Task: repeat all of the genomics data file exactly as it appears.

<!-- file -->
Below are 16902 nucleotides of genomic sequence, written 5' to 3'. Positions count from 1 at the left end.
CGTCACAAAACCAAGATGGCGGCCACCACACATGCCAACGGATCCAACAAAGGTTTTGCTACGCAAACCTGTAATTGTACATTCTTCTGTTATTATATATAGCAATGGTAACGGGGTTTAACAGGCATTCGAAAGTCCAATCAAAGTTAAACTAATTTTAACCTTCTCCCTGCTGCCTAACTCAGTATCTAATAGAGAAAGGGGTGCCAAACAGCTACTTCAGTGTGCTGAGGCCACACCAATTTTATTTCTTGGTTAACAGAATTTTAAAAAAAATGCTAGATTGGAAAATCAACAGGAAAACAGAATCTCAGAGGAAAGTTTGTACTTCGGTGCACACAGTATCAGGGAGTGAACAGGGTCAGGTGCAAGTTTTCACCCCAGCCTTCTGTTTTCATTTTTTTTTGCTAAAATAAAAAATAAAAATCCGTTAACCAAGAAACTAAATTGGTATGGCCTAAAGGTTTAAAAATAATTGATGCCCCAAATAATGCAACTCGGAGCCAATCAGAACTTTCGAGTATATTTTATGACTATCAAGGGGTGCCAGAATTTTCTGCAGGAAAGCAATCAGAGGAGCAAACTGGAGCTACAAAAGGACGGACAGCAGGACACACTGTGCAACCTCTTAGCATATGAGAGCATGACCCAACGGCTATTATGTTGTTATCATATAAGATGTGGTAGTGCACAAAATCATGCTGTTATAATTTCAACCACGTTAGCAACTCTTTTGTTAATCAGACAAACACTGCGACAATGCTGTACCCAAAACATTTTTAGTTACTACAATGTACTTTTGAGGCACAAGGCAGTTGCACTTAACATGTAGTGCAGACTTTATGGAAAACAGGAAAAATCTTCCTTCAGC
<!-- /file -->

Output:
Below are 16902 nucleotides of genomic sequence, written 5' to 3'. Positions count from 1 at the left end.
CGTCACAAAACCAAGATGGCGGCCACCACACATGCCAACGGATCCAACAAAGGTTTTGCTACGCAAACCTGTAATTGTACATTCTTCTGTTATTATATATAGCAATGGTAACGGGGTTTAACAGGCATTCGAAAGTCCAATCAAAGTTAAACTAATTTTAACCTTCTCCCTGCTGCCTAACTCAGTATCTAATAGAGAAAGGGGTGCCAAACAGCTACTTCAGTGTGCTGAGGCCACACCAATTTTATTTCTTGGTTAACAGAATTTTAAAAAAAATGCTAGATTGGAAAATCAACAGGAAAACAGAATCTCAGAGGAAAGTTTGTACTTCGGTGCACACAGTATCAGGGAGTGAACAGGGTCAGGTGCAAGTTTTCACCCCAGCCTTCTGTTTTCATTTTTTTTTGCTAAAATAAAAAATAAAAATCCGTTAACCAAGAAACTAAATTGGTATGGCCTAAAGGTTTAAAAATAATTGATGCCCCAAATAATGCAACTCGGAGCCAATCAGAACTTTCGAGTATATTTTATGACTATCAAGGGGTGCCAGAATTTTCTGCAGGAAAGCAATCAGAGGAGCAAACTGGAGCTACAAAAGGACGGACAGCAGGACACACTGTGCAACCTCTTAGCATATGAGAGCATGACCCAACGGCTATTATGTTGTTATCATATAAGATGTGGTAGTGCACAAAATCATGCTGTTATAATTTCAACCACGTTAGCAACTCTTTTGTTAATCAGACAAACACTGCGACAATGCTGTACCCAAAACATTTTTAGTTACTACAATGTACTTTTGAGGCACAAGGCAGTTGCACTTAACATGTAGTGCAGACTTTATGGAAAACAGGAAAAATCTTCCTTCAGC